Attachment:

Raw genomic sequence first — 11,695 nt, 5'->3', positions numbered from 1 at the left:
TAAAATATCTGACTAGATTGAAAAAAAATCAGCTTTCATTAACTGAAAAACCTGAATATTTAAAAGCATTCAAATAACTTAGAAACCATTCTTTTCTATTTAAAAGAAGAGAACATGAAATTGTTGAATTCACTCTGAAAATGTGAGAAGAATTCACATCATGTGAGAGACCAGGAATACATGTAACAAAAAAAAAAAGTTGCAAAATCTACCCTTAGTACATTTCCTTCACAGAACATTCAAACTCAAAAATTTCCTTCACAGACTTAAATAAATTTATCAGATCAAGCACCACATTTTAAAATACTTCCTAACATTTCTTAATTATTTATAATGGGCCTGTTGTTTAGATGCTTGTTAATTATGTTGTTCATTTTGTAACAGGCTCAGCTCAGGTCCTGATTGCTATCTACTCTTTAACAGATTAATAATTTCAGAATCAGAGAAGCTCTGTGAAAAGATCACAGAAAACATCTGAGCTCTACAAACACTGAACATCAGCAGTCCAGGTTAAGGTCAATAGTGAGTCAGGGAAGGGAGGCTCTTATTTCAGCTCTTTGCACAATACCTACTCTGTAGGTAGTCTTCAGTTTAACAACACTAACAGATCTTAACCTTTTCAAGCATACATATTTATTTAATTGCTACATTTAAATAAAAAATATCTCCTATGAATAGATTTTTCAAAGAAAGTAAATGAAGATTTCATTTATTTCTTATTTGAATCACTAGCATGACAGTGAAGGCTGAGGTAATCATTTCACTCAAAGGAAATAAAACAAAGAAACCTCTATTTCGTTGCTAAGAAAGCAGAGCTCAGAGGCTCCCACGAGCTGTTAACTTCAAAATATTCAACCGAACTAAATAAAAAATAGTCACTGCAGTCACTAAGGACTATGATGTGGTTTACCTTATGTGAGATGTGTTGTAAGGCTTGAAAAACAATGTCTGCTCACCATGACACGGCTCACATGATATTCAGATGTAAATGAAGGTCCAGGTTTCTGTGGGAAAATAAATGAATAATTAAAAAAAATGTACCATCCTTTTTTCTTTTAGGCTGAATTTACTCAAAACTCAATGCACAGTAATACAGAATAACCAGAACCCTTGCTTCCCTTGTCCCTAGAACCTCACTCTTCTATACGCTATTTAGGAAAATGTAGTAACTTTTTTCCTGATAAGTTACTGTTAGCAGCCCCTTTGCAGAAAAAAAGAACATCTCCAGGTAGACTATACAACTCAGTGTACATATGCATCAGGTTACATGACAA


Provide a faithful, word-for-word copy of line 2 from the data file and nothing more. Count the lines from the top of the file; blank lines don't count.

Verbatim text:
TAAAATATCTGACTAGATTGAAAAAAAATCAGCTTTCATTAACTGAAAAACCTGAATATTTAAAAGCATTCAAATAACTTAGAAACCATTCTTTTCTATTTAAAAGAAGAGAACATGAAATTGTTGAATTCACTCTGAAAATGTGAGAAGAATTCACATCATGTGAGAGACCAGGAATACATGTAACAAAAAAAAAAAGTTGCAAAATCTACCCTTAGTACATTTCCTTCACAGAACATTCAAACTCAAAAATTTCCTTCACAGACTTAAATAAATTTATCAGATCAAGCACCACATTTTAAAATACTTCCTAACATTTCTTAATTATTTATAATGGGCCTGTTGTTTAGATGCTTGTTAATTATGTTGTTCATTTTGTAACAGGCTCAGCTCAGGTCCTGATTGCTATCTACTCTTTAACAGATTAATAATTTCAGAATCAGAGAAGCTCTGTGAAAAGATCACAGAAAACATCTGAGCTCTACAAACACTGAACATCAGCAGTCCAGGTTAAGGTCAATAGTGAGTCAGGGAAGGGAGGCTCTTATTTCAGCTCTTTGCACAATACCTACTCTGTAGGTAGTCTTCAGTTTAACAACACTAACAGATCTTAACCTTTTCAAGCATACATATTTATTTAATTGCTACATTTAAATAAAAAATATCTCCTATGAATAGATTTTTCAAAGAAAGTAAATGAAGATTTCATTTATTTCTTATTTGAATCACTAGCATGACAGTGAAGGCTGAGGTAATCATTTCACTCAAAGGAAATAAAACAAAGAAACCTCTATTTCGTTGCTAAGAAAGCAGAGCTCAGAGGCTCCCACGAGCTGTTAACTTCAAAATATTCAACCGAACTAAATAAAAAATAGTCACTGCAGTCACTAAGGACTATGATGTGGTTTACCTTATGTGAGATGTGTTGTAAGGCTTGAAAAACAATGTCTGCTCACCATGACACGGCTCACATGATATTCAGATGTAAATGAAGGTCCAGGTTTCTGTGGGAAAATAAATGAATAATTAAAAAAAATGTACCATCCTTTTTTCTTTTAGGCTGAATTTACTCAAAACTCAATGCACAGTAATACAGAATAACCAGAACCCTTGCTTCCCTTGTCCCTAGAACCTCACTCTTCTATACGCTATTTAGGAAAATGTAGTAACTTTTTTCCTGATAAGTTACTGTTAGCAGCCCCTTTGCAGAAAAAAAGAACATCTCCAGGTAGACTATACAACTCAGTGTACATATGCATCAGGTTACATGACAA